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Garden Highlights

The diversity of planting at Benington Lordship offers visitors something to see all year round.

The season begins with the flowering of snowdrops and hellebores in February. The snowdrops have naturalized around the moat and castle ruin and a snowdrop walk was planted along the old inner bailey in the early twentieth century.

The formal rose garden was replanted in 2016 with four weeping pear trees (Pyrus Salicifolia) underplanted with Rosa Kent and tulips and enclosed by box hedging. The wilderness bank behind the formal area is now planted with a wealth of spring bulbs, linking the area to the snowdrop walk beyond.

The main double borders run downhill from east to west, framed by a wall on one side and yew hedge on the other. The central section was replanted in 2022, in a move away from the traditional herbaceous border to more naturalistic planting that requires less maintenance and using plants which will cope better with our changing climate.  The upper section remains as an unsophisticated mix of old fashioned plants including favourites such as delphiniums, achilleas, asters, clematis and geraniums.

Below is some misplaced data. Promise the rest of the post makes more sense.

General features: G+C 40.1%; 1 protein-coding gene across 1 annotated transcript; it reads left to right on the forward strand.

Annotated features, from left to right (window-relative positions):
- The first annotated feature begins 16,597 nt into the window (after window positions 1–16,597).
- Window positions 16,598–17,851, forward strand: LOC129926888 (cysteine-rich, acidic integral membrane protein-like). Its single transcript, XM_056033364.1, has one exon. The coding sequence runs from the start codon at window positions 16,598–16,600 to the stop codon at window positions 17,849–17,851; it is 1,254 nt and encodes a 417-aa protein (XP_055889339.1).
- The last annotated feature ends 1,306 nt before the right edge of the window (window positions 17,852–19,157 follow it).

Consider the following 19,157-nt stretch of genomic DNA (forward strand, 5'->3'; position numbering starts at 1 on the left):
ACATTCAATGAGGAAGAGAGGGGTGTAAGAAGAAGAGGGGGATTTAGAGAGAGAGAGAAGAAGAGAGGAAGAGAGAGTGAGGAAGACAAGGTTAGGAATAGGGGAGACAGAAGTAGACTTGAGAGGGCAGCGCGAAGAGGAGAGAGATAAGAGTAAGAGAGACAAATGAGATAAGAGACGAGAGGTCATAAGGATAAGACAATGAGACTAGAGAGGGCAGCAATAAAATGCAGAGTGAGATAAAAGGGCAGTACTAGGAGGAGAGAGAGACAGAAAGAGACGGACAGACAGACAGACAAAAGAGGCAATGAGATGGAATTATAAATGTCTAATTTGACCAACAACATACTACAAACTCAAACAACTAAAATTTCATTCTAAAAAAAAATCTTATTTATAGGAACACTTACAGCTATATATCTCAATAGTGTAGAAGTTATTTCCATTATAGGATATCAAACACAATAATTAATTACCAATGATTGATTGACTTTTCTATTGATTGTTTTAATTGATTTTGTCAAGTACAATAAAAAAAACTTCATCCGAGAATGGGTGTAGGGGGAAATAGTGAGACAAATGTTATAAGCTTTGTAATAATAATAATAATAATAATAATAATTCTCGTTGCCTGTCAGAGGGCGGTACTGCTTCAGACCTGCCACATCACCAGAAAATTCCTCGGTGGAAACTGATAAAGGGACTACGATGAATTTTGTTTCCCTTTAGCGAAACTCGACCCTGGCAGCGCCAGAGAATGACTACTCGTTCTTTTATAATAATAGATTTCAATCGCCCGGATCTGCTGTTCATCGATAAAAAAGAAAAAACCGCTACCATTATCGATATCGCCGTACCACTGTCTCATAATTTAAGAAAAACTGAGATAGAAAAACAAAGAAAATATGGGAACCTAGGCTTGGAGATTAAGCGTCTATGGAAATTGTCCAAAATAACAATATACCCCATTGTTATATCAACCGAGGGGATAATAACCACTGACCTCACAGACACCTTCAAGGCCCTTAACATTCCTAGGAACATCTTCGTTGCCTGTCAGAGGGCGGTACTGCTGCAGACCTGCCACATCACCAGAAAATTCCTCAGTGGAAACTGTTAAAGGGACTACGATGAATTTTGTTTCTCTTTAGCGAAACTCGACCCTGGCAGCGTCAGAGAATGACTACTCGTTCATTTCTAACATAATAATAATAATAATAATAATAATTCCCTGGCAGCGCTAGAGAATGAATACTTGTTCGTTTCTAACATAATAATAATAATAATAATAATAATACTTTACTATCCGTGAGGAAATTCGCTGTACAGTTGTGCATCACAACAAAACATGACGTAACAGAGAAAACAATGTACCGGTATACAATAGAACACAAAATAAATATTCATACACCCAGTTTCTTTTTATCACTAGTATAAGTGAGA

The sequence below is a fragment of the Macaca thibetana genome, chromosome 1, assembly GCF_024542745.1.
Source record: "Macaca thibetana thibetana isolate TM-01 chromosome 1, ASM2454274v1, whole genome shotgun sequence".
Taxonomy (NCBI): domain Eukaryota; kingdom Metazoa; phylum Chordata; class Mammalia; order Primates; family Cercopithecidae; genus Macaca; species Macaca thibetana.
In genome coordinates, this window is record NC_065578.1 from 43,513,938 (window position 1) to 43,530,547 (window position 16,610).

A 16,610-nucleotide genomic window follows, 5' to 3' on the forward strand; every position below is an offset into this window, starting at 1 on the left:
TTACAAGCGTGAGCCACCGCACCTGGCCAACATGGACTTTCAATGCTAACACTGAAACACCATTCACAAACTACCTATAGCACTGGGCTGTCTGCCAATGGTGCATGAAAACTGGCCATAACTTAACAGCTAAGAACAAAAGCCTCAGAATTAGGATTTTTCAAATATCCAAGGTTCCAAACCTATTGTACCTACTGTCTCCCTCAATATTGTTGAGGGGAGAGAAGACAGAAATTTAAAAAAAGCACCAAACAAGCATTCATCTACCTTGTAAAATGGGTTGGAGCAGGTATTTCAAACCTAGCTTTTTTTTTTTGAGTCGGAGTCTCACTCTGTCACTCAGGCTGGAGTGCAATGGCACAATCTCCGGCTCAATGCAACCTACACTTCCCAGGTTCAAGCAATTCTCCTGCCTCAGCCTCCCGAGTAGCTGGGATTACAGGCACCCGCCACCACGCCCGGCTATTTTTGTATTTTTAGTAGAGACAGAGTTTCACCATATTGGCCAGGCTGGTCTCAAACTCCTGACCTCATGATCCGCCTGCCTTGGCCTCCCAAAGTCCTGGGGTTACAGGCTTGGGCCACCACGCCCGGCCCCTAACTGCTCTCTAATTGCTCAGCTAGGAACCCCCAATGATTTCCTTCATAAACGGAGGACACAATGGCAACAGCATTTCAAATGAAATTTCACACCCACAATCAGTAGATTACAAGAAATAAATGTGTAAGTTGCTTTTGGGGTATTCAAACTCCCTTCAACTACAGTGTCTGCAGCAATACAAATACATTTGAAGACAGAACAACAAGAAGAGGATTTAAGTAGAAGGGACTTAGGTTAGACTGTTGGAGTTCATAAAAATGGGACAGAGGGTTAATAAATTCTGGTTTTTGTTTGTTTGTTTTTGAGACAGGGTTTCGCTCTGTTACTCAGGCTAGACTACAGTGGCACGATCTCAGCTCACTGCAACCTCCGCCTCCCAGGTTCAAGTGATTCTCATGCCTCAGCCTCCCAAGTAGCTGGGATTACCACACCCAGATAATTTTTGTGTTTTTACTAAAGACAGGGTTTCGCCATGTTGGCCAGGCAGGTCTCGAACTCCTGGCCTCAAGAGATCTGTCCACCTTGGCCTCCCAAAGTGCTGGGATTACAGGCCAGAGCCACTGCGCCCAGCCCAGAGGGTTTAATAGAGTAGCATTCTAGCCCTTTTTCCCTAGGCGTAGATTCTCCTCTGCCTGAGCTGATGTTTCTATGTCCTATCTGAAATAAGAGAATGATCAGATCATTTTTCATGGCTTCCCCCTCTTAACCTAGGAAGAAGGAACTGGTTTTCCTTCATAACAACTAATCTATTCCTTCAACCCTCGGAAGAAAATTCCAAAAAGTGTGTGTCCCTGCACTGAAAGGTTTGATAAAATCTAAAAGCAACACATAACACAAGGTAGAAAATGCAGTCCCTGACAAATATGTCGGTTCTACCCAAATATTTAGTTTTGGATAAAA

The walled kitchen garden has raised beds in the upper half which are used for growing fruit and vegetables. Meanwhile, the lower half was redesigned in 2019 to create two meadow areas for spring bulbs and wildflowers and ornamental beds around the walls with multi stemmed Prunus serrula, Amelanchier and grasses.  Bantams in residence.

Pools & Wildlife

The garden features three spring fed pools which feed into two ponds. The larger pond has been restored as a carp pond – probably its original purpose at the time the Norman keep was built. The lower pond is left to nature as a haven for birds and dragonflies.

Much of the garden is managed with wildlife in mind and many of the banks are planted with spring bulbs or wild flowers such as cowslips and primroses. The grass is left long in these areas to enable insects to flourish and the bulb foliage to die back naturally. The mature apple trees in the orchard are also important for wildlife, particularly the birds that feed on insects during the summer and the windfalls in autumn.